You know your blog would take off if only Joe Schmoe the a-list blogger in your niche would have the good sense to read it and promote it. You just know it. It’s time to build that relationship. You’re going to be a rock star. You can feel it in your bones.
I hesitate to say that most people suck at building relationships online, but some days it sure feels like that, doesn’t it?
Building relationships is the key to blogging success, in my humble opinion, so if you don’t have this skill, you’re at a huge disadvantage. Let’s take a look at all the ways people are doing it wrong:
Mistake #1: Not Introducing Yourself
Several years ago, I wrote a post called, “Scott Stratten Doesn’t Know Who You Are,” which is filled with advice that I still stand behind today. The thesis was that you shouldn’t expect a-listers to just magically find your blog. If you want someone to know who you are, you have to say hello. You have to put in that work to build the initial relationship, and you have to be memorable.
Mistake #2: Playing the Tit for Tat Game
Just because you do something for someone doesn’t mean they are obligated to do something for you in return. When you do a favor for someone, like tweeting a link or giving a LinkedIn recommendation, you should do so because you want to, not because you think they’ll do the same for you.
Mistake #3: Disappearing
We’re building a great relationship with some funny banter on Twitter and then…poof…I don’t hear from you for three months. In that time, I won’t forget you, but our relationship certainly isn’t improving. I know it can be a challenge to keep up with everything and everyone, but I suggest making a list of 100 or so people and putting in the effort to continuously build your relationships with them on a weekly if not daily basis.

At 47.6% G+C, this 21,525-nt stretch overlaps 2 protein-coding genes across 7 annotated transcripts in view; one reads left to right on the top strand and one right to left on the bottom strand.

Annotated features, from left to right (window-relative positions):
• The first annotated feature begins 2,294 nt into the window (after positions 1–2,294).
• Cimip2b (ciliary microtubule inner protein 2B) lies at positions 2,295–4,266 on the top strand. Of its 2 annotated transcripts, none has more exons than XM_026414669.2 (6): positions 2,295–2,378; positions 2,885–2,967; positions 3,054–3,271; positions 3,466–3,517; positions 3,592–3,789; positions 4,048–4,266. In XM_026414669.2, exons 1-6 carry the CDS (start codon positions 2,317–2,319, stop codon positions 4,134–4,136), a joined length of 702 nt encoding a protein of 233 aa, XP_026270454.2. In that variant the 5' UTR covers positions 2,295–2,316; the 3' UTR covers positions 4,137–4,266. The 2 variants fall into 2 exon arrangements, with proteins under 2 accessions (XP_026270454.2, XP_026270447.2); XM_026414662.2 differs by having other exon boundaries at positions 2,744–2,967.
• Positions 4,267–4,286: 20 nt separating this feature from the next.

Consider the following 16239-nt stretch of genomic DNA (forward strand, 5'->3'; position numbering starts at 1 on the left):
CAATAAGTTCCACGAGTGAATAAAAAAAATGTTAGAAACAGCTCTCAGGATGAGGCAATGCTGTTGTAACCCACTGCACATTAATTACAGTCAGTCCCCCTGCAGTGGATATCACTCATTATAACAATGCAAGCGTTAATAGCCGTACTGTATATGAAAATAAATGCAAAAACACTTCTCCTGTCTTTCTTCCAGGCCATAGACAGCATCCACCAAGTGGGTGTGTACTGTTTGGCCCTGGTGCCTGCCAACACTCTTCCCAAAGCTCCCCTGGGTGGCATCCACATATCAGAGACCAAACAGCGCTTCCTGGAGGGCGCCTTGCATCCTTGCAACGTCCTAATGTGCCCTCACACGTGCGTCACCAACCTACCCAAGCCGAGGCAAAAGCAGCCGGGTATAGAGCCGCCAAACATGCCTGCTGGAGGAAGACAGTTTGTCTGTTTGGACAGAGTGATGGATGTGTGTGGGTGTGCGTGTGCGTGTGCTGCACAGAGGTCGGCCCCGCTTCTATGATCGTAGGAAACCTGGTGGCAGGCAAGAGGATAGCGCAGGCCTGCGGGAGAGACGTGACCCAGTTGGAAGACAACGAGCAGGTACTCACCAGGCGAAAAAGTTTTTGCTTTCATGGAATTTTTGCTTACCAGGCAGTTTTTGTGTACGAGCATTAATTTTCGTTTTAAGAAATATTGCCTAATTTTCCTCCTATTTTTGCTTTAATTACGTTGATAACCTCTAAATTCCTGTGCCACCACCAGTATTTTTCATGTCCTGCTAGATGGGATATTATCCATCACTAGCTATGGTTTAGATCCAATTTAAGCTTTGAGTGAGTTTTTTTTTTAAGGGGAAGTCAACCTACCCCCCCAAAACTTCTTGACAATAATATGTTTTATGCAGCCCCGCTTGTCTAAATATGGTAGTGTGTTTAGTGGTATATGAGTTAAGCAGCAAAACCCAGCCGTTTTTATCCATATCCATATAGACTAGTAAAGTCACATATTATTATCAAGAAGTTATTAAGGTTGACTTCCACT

Mistake #4: False Flattery
There are few things worse than someone blowing smoke up your rear. Don’t flatter someone because you want to build a relationship. The best relationships are build on honesty and constructive comments. That doesn’t mean that the first contact you have with an a-lister out of the gate should be criticism (no matter how constructive), but gushing over someone’s work can come off as really fake.
Mistake #5: Building a Friendship of Convenience
Some people only contact me when they need help. It’s not even a tit-for-tat thing, which would almost be better, because at least I get something out of the deal! When you build a relationship with someone online, it’s okay to ask for help when you need it, but if you take, take, take without ever giving, people are not going to be inclined to help you.
Mistake #6: Thinking You’re a Bigger Deal than You Really Are
The “don’t you know who I am” mindset is really unattractive. No, I don’t know who you are, no matter how big your audience is. If you want to build a relationship with someone, be humble. Assume they’ve never heard of you, and if they have, it should be a pleasant surprise. Even if you are a big deal online, that kind of attitude makes it seem like you think you’re better than the other person. When building a relationship, always make the other person feel like the most important person in the room.
Mistake #7: Demanding Too Much Time
We’re all strapped for time. If you want to build a relationship with an a-lister, realize that they can’t spend three hours every day replying to your emails, tweets, Facebook messages, and phone calls. Be respectful of their time, and always say thank you for any advice or help they give you. Believe it or not, “thank you” is a phrase that never goes out of style (and is waaaaay too uncommon online).
What mistakes do you see people making when it comes to building relationships online?